In order to hide the property’s former vocation, the façade is modernized and a platiband (which can be a wall higher than the roof, thus hiding it and taking away the appearance of the house) is placed.

In addition to this utility, platbands were also designed to enhance the construction and decorate the building.

Among the most common elements in this type of structure are the record of the year of construction, baroque shells, eagles and sculptures of women, among others.

In capitals such as Salvador, Recife and Natal, you can find many houses and public buildings in which the platibandas stand out. In addition to being a reference to the times of monocultures, they are linked to the cultural identity of the Northeast.

The lime painting of platibands and facades is a handicraft practice that has been practiced for a long time and is very characteristic of the region.

Video about Rural architecture of the Seridó hinterland

Arquitetura rural do sertão do Seridó


The Seridó is a micro-region of the semi-arid region of Rio Grande do Norte, characterized by a caatinga vegetation and very eroded land due to the regime of scarcity and uneven distribution of rainfall.

Settlement began in the 17th century and today the region is home to around 300,000 people, 42% of whom live in rural areas.

Livestock was the activity that led to the settlement of families in the sertão potiguar and the cultivation of cotton, which later presented itself as a very profitable economic activity, was the expander and strengthener of the population’s settlement in the Seridó.

The cattle ranches in the region are examples of great importance to the architectural heritage of Brazil.

Although built with modest forms, without the signature of architects, their constructions were based on vernacular knowledge (both in making and appreciating), containing intrinsic logic linked to their function.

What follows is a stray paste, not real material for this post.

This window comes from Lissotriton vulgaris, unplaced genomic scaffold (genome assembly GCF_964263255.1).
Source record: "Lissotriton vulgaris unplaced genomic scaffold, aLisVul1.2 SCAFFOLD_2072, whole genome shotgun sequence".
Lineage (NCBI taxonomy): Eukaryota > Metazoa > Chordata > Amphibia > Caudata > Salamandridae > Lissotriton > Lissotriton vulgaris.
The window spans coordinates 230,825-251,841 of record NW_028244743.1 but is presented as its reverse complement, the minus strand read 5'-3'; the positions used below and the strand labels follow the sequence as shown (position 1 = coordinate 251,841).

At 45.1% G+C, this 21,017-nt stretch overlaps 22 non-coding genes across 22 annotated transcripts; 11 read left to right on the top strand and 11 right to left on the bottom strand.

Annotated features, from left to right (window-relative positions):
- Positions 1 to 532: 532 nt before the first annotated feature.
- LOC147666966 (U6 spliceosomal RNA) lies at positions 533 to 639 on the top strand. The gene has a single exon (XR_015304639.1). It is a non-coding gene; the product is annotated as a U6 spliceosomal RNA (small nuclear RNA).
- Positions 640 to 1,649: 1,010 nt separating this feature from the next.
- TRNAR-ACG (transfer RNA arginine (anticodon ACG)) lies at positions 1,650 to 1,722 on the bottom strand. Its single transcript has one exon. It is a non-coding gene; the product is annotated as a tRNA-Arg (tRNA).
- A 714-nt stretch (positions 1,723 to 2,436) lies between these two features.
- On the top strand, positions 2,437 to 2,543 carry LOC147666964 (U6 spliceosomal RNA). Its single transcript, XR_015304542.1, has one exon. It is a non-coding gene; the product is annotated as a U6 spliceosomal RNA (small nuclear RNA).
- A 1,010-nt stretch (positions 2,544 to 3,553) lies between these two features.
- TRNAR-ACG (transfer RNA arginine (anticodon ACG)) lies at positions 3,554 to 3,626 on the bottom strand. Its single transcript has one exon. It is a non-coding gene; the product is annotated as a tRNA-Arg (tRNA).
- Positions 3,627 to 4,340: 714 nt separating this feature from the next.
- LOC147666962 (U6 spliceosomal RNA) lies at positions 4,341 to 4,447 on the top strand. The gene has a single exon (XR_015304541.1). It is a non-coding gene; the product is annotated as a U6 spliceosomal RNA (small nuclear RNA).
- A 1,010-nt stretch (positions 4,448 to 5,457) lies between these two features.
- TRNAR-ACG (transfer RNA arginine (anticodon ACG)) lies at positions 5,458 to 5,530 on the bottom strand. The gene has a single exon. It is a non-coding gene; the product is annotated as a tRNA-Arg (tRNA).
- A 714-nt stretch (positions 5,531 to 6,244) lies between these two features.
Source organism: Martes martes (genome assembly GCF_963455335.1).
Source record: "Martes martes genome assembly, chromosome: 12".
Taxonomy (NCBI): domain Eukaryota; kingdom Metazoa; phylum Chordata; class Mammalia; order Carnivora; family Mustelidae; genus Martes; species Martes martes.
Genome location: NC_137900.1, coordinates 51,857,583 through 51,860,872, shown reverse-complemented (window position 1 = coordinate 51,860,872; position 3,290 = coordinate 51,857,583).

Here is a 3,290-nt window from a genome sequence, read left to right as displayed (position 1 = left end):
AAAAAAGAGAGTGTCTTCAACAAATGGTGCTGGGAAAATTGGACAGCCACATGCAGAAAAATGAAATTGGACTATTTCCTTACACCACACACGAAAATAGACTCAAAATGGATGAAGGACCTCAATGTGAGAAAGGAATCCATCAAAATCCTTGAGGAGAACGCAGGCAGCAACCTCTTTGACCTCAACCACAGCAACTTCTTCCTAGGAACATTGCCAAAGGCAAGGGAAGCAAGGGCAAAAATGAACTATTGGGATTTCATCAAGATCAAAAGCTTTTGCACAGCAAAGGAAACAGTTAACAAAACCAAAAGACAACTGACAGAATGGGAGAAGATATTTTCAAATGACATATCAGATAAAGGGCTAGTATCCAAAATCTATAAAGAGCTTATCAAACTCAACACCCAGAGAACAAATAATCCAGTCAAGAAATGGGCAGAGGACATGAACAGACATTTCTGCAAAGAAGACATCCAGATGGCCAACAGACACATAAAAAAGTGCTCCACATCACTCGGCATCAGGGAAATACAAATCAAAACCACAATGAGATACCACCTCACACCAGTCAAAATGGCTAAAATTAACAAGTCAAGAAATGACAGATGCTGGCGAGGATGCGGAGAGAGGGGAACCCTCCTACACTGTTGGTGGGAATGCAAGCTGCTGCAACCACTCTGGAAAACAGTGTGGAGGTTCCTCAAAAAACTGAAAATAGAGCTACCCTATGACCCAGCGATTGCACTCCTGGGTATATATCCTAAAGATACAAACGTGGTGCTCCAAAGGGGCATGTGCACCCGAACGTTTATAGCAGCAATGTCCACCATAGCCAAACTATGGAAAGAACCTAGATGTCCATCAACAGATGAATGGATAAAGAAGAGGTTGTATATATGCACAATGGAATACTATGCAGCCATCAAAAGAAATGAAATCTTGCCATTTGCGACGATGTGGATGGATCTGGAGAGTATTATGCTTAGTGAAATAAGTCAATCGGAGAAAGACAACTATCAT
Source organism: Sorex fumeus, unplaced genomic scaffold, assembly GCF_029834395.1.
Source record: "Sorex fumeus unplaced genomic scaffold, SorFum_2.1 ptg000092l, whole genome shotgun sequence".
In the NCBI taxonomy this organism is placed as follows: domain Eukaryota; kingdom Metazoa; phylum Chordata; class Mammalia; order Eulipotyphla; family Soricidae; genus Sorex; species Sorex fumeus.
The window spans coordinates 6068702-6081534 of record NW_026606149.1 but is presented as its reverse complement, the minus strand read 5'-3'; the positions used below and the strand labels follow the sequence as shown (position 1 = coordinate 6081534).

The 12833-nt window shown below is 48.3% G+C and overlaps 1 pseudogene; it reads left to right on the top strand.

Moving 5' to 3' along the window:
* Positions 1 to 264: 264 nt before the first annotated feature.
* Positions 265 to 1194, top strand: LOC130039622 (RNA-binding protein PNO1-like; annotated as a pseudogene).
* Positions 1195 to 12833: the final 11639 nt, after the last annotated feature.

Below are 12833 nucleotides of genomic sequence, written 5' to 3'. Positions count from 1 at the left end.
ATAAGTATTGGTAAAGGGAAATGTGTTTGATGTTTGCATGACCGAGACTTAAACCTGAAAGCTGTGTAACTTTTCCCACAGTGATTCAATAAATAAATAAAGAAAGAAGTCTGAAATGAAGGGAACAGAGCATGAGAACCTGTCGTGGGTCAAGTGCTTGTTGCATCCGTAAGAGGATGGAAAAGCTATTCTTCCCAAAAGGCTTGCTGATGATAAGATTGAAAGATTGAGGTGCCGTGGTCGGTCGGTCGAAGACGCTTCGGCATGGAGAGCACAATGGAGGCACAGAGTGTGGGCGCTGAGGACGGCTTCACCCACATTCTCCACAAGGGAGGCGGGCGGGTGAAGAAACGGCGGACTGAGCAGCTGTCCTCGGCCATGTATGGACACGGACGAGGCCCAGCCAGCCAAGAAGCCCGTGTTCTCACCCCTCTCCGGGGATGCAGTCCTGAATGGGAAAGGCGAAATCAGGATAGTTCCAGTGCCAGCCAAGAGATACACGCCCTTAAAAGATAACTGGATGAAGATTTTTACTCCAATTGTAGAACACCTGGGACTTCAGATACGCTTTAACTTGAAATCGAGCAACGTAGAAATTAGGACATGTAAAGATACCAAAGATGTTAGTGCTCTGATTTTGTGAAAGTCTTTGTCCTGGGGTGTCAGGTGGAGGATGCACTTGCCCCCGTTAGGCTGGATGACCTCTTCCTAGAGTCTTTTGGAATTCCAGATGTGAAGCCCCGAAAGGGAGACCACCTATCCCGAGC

Unfortunately, this collection, fundamental to the identity of the region and to Rio Grande do Norte, has been dilapidated, so this research aims to contribute to the preservation and dissemination of culture, tradition and rural built heritage of Seridó-RN.

See Rural architecture of the Seridó hinterland

See Inventory of Rural Buildings in the Seridó


In the mid-19th century, newly independent Brazil was building its new face, turning its back on the colonial and baroque past.

Palácio do Campo das Princesas PE
Palácio do Campo das Princesas PE

Thus, in 1840, Recife was afforested and gained public transportation network with stagecoaches and piped water; erected at that time the Palácio do Campo das Princesas, of 1840, the Santa Isabel Theater, of 1850, and the Liceu de Artes e Oficias, of 1880.

Other cities were remodeled, and many capitals transferred from the old colonial cities: the capital of Piauí went from Oeiras to Teresina, in 1852, and that of Sergipe, from São Cristóvão to Aracaju in 1855.

The transformative impulse continued in the early years of the 20th century, when a major urban reform along the lines of that undertaken in Rio de Janeiro instituted urban sanitation measures and remodeled the city, demolishing much of the old Bairro do Recife.

The same occurred in other capitals, such as João Pessoa and Salvador.

Forum of Teresina (1972), Acácio Gil Borsoi
Forum of Teresina, Acácio Gil Borsoi

The modern architecture that flourished in Brazil between the 1930s and 1960s arrived in the Pernambuco capital through the hands of professionals such as Acácio Gil Borsoi from Rio de Janeiro and Delfim Amorim from Portugal, two of the creators of the so-called Recife School, which would spread throughout the Northeast.

Among the architects who introduced new elements to the region’s landscape were Luís Nunes, Mário Russo, Mário Láscio, Carlos Alberto Carneiro da Cunha and Liberal de Castro.

From the 1970s onwards, revitalization projects recovered the historic center of several colonial cities, such as São Luís and Salvador.

At the same time, in the hinterlands and outskirts one finds popular houses of unique features, small and very colorful, with ornate platbands – a complement to Jesuit austerity, Baroque excess and modern rationality, a spontaneous, cheerful and solar architecture like the Northeastern culture itself.

Northeastern Architecture